By Aimee Edmondson, E. W. Scripps School of Journalism (Ohio University)
April 12, 2011
Dr. Michael S. Sweeney attended the sneak preview screening of a documentary film, featuring him as an expert speaking about war correspondents, on March 9. The film had its debut aboard the aircraft carrier U.S.S. Intrepid, anchored in the Hudson River on the west side of Manhattan.
Sweeney discusses female war correspondents of World War II in the movie “No Job for a Woman,” produced by filmmaker Michele Fillion with a grant from the National Endowment for the Humanities.
The film focuses in particular on print reporters Martha Gellhorn and Ruth Cowan, as well as photojournalist Dickey Chapelle. Sweeney was interviewed in May 2009 in New York City.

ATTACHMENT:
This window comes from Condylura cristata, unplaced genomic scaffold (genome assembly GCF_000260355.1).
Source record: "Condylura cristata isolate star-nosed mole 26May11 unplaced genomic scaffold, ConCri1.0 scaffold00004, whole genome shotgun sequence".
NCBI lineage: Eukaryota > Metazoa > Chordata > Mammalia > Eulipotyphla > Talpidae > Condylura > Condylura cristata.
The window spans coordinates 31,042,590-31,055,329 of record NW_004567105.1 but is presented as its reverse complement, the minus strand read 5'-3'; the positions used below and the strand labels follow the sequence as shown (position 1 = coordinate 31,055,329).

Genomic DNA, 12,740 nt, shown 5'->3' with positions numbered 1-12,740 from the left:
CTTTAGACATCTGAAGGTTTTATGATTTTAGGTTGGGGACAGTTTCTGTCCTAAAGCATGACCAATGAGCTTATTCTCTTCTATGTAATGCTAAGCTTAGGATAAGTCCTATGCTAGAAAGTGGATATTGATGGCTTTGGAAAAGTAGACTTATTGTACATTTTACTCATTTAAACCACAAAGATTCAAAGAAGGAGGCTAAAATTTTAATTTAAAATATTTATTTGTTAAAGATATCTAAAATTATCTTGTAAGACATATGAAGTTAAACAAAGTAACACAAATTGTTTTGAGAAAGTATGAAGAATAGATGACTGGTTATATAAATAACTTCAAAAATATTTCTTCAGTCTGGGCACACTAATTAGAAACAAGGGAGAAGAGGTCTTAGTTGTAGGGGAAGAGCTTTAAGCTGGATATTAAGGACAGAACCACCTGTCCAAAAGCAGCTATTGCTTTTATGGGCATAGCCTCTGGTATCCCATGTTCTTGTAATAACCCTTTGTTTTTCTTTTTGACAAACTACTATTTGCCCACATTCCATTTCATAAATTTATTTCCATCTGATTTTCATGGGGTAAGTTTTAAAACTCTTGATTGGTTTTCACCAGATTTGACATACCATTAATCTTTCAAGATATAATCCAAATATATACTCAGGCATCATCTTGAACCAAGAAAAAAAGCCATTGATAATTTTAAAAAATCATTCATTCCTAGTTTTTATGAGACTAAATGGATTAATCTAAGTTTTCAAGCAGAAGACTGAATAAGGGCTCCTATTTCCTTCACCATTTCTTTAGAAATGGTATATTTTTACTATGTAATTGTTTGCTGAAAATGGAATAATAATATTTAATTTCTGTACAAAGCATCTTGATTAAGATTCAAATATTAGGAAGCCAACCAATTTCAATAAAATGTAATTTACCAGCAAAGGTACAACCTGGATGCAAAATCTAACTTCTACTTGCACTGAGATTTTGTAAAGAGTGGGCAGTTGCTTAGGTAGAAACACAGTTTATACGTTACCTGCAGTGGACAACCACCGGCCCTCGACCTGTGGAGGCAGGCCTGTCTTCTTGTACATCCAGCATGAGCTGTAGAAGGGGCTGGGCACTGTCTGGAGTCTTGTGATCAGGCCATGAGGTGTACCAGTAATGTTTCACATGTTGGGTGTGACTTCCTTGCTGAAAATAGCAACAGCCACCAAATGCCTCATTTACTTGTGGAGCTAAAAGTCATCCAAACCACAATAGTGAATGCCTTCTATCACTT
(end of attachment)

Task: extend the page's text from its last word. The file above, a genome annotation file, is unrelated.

He provided context about the difficulties faced by female war correspondents, as well as the redefinition of wartime news through their focus on ordinary citizens caught up in the clash of armies.
“It was like being a rock star,” Sweeney said. “When I went into the screening room on the Intrepid, the producer told me, ‘After this movie is over, everyone in this room is going to know your name.’ And she was right.”
Fillion is in negotiation on where the film goes next. Options include broader distribution on screen as well as broadcasts by television networks such as PBS.